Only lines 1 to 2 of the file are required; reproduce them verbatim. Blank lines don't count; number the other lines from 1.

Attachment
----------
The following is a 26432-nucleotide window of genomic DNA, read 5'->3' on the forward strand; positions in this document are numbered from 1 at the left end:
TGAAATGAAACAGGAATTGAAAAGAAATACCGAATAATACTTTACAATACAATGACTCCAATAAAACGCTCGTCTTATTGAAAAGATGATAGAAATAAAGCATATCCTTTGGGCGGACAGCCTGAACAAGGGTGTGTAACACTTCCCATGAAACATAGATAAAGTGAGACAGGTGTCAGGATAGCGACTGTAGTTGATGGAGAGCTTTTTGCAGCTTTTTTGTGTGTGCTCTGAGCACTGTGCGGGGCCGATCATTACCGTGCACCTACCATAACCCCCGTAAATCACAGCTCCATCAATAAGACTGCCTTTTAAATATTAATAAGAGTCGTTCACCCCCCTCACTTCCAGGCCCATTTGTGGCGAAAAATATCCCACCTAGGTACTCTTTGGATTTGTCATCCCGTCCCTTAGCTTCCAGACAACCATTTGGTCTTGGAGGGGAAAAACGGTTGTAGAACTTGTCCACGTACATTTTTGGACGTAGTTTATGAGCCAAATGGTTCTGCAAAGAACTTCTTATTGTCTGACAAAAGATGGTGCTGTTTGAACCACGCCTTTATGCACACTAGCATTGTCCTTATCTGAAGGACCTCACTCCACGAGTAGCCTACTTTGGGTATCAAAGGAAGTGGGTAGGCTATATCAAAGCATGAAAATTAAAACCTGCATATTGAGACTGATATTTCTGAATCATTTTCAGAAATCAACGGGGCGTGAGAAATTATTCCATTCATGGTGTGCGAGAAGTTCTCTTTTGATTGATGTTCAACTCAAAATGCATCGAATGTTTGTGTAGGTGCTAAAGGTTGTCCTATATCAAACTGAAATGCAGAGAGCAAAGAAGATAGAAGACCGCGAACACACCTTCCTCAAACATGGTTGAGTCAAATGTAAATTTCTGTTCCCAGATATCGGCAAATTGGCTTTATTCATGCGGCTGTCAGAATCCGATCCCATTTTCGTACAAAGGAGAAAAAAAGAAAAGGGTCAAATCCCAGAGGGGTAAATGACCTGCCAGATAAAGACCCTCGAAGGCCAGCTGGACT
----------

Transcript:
The following is a 26432-nucleotide window of genomic DNA, read 5'->3' on the forward strand; positions in this document are numbered from 1 at the left end:
TGAAATGAAACAGGAATTGAAAAGAAATACCGAATAATACTTTACAATACAATGACTCCAATAAAACGCTCGTCTTATTGAAAAGATGATAGAAATAAAGCATATCCTTTGGGCGGACAGCCTGAACAAGGGTGTGTAACACTTCCCATGAAACATAGATAAAGTGAGACAGGTGTCAGGATAGCGACTGTAGTTGATGGAGAGCTTTTTGCAGCTTTTTTGTGTGTGCTCTGAGCACTGTGCGGGGCCGATCATTACCGTGCACCTACCATAACCCCCGTAAATCACAGCTCCATCAATAAGACTGCCTTTTAAATATTAATAAGAGTCGTTCACCCCCCTCACTTCCAGGCCCATTTGTGGCGAAAAATATCCCACCTAGGTACTCTTTGGATTTGTCATCCCGTCCCTTAGCTTCCAGACAACCATTTGGTCTTGGAGGGGAAAAACGGTTGTAGAACTTGTCCACGTACATTTTTGGACGTAGTTTATGAGCCAAATGGTTCTGCAAAGAACTTCTTATTGTCTGACAAAAGATGGTGCTGTTTGAACCACGCCTTTATGCACACTAGCATTGTCCTTATCTGAAGGACCTCACTCCACGAGTAGCCTACTTTGGGTATCAAAGGAAGTGGGTAGGCTATATCAAAGCATGAAAATTAAAACCTGCATATTGAGACTGATATTTCTGAATCATTTTCAGAAATCAACGGGGCGTGAGAAATTATTCCATTCATGGTGTGCGAGAAGTTCTCTTTTGATTGATGTTCAACTCAAAATGCATCGAATGTTTGTGTAGGTGCTAAAGGTTGTCCTATATCAAACTGAAATGCAGAGAGCAAAGAAGATAGAAGACCGCGAACACACCTTCCTCAAACATGGTTGAGTCAAATGTAAATTTCTGTTCCCAGATATCGGCAAATTGGCTTTATTCATGCGGCTGTCAGAATCCGATCCCATTTTCGTACAAAGGAGAAAAAAAGAAAAGGGTCAAATCCCAGAGGGGTAAATGACCTGCCAGATAAAGACCCTCGAAGGCCAGCTGGACT